In recent years, endless runners gained a recent surge in popularity largely stemming from the rise in mobile games. Though the genre can be traced as far back as classics like Moon Patrol, it’s fair to say these new entries grew a life of their own. Ironically, Funk of Titans began as an Xbox One exclusive in lieu of its smartphone and tablet brethren, likely lured by the Redmond giant’s efforts to attract smaller developers. Regardless of its origins, the game handles similarly to mobile releases shirking any control scheme one would derive from a controller.
Most endless runners tend to feature procedurally generated levels, Funk of Titans however foregoes this route in favor of traditional level design. This ensures players must rely not just on both quick reflexes and stage memorization to successfully complete a journey. As is expected with such titles, gamers are given limited control over the main character; this time in the form of a two button setting in which Perseus, the lesser known son of Zeus, may either jump or swing his sword.
Funk of Titans features an interesting twist on the ancient Greco-Roman theme, in which Gods, Titans and monsters all have music style associated to them. So while our demigod’s feats represent a stereotypical 1970s funk, foes represent the abhorrent evils of Pop, Rap and Rock. This tone is unabashedly silly though seemingly drawing a few influences from Disney’s 1998 Hercules movie. Sadly, all plot elements are told through text cutscenes, the lack of proper dance-offs or lyrical story segments are without a doubt a missed opportunity.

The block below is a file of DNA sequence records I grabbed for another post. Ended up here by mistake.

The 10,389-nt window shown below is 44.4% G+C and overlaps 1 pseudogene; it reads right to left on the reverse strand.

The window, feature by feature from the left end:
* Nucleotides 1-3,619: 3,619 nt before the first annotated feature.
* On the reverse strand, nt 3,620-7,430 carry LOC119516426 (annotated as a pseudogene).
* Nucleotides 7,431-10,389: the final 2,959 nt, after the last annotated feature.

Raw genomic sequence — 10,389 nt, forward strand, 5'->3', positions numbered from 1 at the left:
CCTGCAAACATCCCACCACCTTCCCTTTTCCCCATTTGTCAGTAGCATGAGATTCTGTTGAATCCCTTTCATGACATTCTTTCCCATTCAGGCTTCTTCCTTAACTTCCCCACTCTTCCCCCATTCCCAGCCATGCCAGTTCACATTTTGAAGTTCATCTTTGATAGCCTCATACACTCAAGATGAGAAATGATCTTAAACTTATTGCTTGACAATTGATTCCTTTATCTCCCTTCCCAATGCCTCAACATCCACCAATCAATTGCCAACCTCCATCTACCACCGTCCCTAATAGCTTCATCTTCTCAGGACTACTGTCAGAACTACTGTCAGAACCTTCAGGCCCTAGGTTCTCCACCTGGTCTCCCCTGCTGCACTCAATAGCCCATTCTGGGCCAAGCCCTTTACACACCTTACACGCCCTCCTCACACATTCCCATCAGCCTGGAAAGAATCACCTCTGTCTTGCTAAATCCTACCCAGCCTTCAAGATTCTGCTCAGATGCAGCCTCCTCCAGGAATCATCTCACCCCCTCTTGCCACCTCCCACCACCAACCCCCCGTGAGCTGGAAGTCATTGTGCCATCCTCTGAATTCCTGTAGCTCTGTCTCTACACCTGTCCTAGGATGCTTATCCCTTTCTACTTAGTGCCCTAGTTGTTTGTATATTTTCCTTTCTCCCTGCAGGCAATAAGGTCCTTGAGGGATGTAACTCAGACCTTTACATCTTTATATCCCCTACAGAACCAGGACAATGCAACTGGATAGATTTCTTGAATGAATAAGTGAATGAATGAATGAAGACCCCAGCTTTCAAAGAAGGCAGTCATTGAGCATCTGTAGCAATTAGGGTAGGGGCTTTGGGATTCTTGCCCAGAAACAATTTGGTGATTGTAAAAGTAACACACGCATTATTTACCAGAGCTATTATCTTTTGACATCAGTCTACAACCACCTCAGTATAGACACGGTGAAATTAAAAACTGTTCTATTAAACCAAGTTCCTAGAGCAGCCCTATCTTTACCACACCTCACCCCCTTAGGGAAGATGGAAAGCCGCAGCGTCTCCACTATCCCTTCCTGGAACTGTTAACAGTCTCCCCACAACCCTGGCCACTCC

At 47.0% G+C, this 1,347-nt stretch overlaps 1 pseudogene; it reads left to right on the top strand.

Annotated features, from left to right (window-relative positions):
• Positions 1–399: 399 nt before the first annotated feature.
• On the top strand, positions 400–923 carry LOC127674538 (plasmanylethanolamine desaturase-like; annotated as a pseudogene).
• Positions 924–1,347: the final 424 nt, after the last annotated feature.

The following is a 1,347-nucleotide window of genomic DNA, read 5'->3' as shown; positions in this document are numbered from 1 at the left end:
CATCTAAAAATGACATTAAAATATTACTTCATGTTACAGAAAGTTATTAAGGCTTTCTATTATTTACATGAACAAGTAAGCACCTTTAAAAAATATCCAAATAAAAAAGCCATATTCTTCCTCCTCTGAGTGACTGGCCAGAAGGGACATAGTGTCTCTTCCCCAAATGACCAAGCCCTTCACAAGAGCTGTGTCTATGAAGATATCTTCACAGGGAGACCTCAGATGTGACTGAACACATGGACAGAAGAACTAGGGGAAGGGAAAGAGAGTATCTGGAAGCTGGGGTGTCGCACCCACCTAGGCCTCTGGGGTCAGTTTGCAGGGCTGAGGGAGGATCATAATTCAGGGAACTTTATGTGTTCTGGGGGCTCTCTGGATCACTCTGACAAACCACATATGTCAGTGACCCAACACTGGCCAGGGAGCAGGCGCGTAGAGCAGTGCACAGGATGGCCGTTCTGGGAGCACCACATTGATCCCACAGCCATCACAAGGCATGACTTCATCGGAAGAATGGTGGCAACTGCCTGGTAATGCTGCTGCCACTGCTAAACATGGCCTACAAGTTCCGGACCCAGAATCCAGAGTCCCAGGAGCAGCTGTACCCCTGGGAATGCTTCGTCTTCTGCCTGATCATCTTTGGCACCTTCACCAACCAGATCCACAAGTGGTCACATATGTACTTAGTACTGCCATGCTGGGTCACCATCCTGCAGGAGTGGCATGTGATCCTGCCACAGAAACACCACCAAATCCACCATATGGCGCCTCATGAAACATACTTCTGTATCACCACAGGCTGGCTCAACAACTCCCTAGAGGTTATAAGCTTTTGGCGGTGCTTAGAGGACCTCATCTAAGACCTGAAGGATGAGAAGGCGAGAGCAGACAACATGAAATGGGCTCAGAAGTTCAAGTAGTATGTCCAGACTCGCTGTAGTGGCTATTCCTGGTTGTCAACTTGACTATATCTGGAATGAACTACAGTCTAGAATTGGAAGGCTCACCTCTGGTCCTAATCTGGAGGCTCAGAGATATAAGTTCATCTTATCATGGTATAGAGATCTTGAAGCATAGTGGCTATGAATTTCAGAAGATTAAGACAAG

The path to a titan is fraught with danger and hidden paths. Players are simply asked to reach the end of a level, but doing so requires Perseus to jump onto platforms, avoid pitfalls and traps and defeat enemies either through his sword or landing on them in the same vein as Nintendo’s plumber. Stages will occasionally split into different paths, some of which can change your running direction, these often provide the best means of acquiring coins and bonus-level tokens which adorn every map. Perceus can only receive damage up to times, the first of which causes him to (literally) lose his shirt; seeing a Greek God running in his shorts while being chased by bloodthirsty soldiers is an interesting sight to behold.
Upon reaching the end of a stage, our hero is gauged based on coins and tokens collected as well as damaged received. Monetary gains can then be used to purchase weapon upgrades which can open secret passages for observant demi-deities. Upon clearing a path to a Titan the showdown commences in the form of a quicktime dance-off event. Sadly, this is yet another missed opportunity, what could have been a Parappa the Rapper or Space Channel 5 rhythmic mini-game is reduced to an overly simplified version. Players only have to press the right button inputs as they appear while our characters dance to generic funk, pop and rock songs. There is no energy put into these boss battles and they are far too easy for their own good.
Funk of Titans provides an enjoyable romp and is one of the better entries within its genre. Its greatest fault lies not with its design, but rather the fact it’s essentially a mobile title running on a platform with vastly different views on gaming. Should it ever be ported to mobile platforms it will likely shine among similar entries. Currently however, it’s like trying to fit a well-polished square peg into a round hole.
Funk of Titans was played on the PC with review code provided by the publisher.